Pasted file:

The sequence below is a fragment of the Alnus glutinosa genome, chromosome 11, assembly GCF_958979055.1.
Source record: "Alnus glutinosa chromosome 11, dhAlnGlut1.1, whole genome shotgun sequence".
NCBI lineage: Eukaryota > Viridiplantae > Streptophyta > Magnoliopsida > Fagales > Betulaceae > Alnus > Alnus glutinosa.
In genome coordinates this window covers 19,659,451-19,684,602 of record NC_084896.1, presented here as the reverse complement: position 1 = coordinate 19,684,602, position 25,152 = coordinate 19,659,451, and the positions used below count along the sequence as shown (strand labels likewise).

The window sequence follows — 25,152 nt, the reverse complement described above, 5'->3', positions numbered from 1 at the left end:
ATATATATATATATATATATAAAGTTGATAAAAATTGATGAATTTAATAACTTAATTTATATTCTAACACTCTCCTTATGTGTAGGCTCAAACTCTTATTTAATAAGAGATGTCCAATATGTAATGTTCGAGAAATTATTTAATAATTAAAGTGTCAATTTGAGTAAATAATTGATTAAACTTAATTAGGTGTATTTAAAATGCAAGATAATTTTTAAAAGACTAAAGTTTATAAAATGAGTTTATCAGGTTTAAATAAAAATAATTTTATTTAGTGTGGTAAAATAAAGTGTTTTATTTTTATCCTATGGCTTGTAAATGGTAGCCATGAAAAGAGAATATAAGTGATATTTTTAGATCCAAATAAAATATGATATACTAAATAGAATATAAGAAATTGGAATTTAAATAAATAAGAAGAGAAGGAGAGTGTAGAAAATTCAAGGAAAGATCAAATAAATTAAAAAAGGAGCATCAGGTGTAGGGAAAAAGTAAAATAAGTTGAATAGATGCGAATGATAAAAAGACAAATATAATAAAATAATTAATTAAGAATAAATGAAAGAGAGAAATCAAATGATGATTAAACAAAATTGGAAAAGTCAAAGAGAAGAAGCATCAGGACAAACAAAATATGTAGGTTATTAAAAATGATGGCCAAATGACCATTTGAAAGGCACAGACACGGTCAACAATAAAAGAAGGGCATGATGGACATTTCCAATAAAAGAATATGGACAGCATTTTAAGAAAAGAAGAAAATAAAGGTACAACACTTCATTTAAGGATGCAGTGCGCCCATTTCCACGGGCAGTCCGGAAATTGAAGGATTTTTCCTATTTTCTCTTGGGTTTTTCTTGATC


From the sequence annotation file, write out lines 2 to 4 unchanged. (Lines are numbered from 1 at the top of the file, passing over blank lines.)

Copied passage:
Source record: "Alnus glutinosa chromosome 11, dhAlnGlut1.1, whole genome shotgun sequence".
NCBI lineage: Eukaryota > Viridiplantae > Streptophyta > Magnoliopsida > Fagales > Betulaceae > Alnus > Alnus glutinosa.
In genome coordinates this window covers 19,659,451-19,684,602 of record NC_084896.1, presented here as the reverse complement: position 1 = coordinate 19,684,602, position 25,152 = coordinate 19,659,451, and the positions used below count along the sequence as shown (strand labels likewise).